The ’70s live on in Shinesty’s new Denver headquarters (Local News Tips & Reviews)

4 Shinesty BoardRoomBarLounge scaled

The bar lounge in Shinesty’s new Denver headquarters features warm tones and cozy seating. (Photos courtesy Maximalist)

Office, lounge or playroom? Shinesty wanted it all. 

When the irreverent apparel company moved its headquarters from Boulder to the fourth floor of the building at 2930 Umatilla St. in LoHi, CEO Chris White said he was ready to up the company’s game.

“We always had just kind of crummy, cheap offices,” White said. “We wanted this to be more social. So designing a space that’s really cool, is a unique experience for our employees and makes them a lot more likely to come into work and socialize.” 

White founded Shinesty in 2014 with Chief Marketing Officer Jens Nicolaysen and Director of Operations Michelle Frey-Tarbox. The company sells bright, patterned apparel — such as swimsuits that look like jeans and blazers covered in four leaf clovers— that “forces the world to take itself less seriously.” And Shinesty wanted an office that showed that. 

“I think it looks a lot different than any other office you’ve seen, which fits our brand really well,” White said. “Everything is irreverent and quirky and fun.”

7 Shinesty ConversationPitLounge2 scaled

The conversation pit “is set with tones of deep emerald and green and is framed by luxurious jade green, velvet seating and kiwi shag carpet,” per Maximalist.

The company hired Denver-based Maximalist to redesign what firm founder Abigail Plonkey said had been “a tech office that was bare bones.” 

“They just came saying, we want something cool that we know you can create, so do your thing,” she said. “They set me free.”

The result, Plonkey said, is an office with a “ ’70s playhouse vibe,” complete with bright colors, custom fur wallpaper, cozy couches and a conversation pit. The 5,000-square-foot office has a pink carpeted board room equipped with a minibar, and a lounge area features a photo backdrop neon sign that reads “Shine On.”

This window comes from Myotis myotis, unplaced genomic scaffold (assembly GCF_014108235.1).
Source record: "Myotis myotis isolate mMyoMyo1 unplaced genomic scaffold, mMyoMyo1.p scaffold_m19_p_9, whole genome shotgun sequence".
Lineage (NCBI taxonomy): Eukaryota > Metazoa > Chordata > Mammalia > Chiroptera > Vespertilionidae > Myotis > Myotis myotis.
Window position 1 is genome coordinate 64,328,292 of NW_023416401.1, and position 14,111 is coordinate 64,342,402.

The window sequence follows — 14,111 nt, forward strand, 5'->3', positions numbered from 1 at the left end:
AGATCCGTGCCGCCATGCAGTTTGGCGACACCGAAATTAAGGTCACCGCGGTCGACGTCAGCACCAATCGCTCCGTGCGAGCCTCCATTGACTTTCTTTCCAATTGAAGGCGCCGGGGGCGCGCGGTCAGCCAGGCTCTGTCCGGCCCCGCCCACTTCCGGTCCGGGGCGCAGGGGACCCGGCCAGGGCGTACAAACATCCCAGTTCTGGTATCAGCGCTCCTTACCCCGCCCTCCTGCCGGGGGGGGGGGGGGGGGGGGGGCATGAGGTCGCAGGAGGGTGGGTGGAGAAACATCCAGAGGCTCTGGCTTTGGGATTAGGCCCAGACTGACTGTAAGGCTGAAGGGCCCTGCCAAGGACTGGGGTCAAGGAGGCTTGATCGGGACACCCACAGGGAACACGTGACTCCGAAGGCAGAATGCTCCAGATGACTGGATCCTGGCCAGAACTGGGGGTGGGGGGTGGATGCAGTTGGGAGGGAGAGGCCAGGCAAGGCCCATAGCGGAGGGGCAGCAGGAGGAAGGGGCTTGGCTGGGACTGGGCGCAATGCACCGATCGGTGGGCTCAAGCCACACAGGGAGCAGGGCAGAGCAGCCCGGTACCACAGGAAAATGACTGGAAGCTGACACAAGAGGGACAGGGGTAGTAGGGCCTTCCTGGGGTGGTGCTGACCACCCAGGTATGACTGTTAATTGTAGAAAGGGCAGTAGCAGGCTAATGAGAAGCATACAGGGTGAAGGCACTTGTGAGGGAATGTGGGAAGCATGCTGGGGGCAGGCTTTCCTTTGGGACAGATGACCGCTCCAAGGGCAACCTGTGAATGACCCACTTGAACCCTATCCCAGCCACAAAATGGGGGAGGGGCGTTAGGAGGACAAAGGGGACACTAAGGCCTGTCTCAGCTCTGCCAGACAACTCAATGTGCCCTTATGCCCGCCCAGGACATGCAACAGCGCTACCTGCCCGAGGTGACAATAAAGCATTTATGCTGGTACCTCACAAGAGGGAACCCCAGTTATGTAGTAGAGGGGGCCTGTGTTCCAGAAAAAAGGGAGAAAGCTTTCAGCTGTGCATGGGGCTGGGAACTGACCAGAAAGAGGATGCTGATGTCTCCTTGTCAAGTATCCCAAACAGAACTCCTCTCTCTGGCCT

“The concept was creating more of a residential type feel. The other big one was the spirit of their brand … that’s really where the fun began,” Plonkey said. “We really pushed the boundaries.”

Plonkey said Shinesty needed a space that would bring remote employees back to the office, whether that was during work hours or after a night out with friends. 

White said while the space is used for collaborative work meetings and clothing fittings, it’s also meant for the staff to hang out. He said employees have had friends over for Passover dinner, hosted birthday parties and met people for drinks at the office. 

14 Shinesty WorkRoom scaled

This bar-height table and chair workstation serves as a central spot for employees.

Maximalist finished the space last year, about a year after starting due to supply chain issues. After it was complete, White said, the company had to add more desks since employees had returned to the office more than expected. 

Shinesty has 85 employees, 35 of whom live around Denver and can work out of the office, White said.

“It reads almost like a bar or a lounge, which I think just gives people an awesome space to really be creative, which is a lot of what our company is,” White said. “We’re a little out there and the office is a reflection of our personality.” 

Shinesty’s products, previously available only through its website, just launched in roughly 50 Zumiez retail stores across the U.S. and will be in Buckle stores come May, according to White.

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